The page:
• Best Read [Simon Bradley] ✓ The Railways: Nation, Network and People || [Children's Book] PDF ½
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      Posted by:Simon Bradley
      Published :2019-06-16T13:06:27+00:00

    482 Comment

    BOTWbbc/programmes/b06qhlhxDescription: A magnificent account of Britain's railways and how track and carriage united a nation.This series of readings includes an exploration of many aspects of the railway revolution, such as the challenges of 'railway time', the nuances of first, second and third class, the dificulties of lighting and heating, passenger comfort, what to eat when travelling and the history of refreshment stops and the commercial opportunities they brought - including the establi [...]

    From BBC Radio 4 - Book of the Week:A magnificent account of Britain's railways and how track and carriage united a nation.This series of readings includes an exploration of many aspects of the railway revolution, such as the challenges of 'railway time', the nuances of first, second and third class, the dificulties of lighting and heating, passenger comfort, what to eat when travelling and the history of refreshment stops and the commercial opportunities they brought - including the establishme [...]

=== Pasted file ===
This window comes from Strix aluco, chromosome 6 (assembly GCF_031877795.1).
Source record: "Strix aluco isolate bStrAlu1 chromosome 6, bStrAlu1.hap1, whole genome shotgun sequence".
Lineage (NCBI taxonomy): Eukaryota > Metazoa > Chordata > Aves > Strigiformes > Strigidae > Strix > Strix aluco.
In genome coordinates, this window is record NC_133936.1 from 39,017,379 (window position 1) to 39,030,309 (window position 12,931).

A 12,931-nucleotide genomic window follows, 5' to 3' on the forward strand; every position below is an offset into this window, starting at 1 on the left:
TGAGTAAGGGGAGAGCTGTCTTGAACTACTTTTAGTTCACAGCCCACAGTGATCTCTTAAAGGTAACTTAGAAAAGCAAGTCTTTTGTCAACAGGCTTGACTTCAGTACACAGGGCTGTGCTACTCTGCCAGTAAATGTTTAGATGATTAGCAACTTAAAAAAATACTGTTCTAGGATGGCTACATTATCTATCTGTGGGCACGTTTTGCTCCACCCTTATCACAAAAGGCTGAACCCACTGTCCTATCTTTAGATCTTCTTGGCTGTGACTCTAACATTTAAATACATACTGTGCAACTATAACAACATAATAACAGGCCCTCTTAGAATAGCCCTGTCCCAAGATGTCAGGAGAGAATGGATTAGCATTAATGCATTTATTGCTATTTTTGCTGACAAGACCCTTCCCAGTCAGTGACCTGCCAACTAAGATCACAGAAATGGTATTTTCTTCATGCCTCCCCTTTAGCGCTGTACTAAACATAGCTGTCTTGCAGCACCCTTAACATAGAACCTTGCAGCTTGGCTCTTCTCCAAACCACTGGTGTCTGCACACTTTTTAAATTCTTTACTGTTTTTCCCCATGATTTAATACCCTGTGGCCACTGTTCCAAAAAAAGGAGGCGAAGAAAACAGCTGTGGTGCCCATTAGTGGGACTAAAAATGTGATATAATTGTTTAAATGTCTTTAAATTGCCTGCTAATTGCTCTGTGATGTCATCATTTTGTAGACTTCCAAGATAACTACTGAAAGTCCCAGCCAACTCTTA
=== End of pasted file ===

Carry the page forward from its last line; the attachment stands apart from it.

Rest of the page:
I enjoyed this book. It is aimed at the general reader with an interest in railways but not anything excessive with regards to trainspotting. Simon Bradley writes entertainingly about the growth of railways in Britain and their effect on the life and times of the people. He traces the effects of railway growth on society, the economy, the landscape and pretty well anything else you can think of. He has cited a very wide range of sources and writers on the influence and effect of railways on life [...]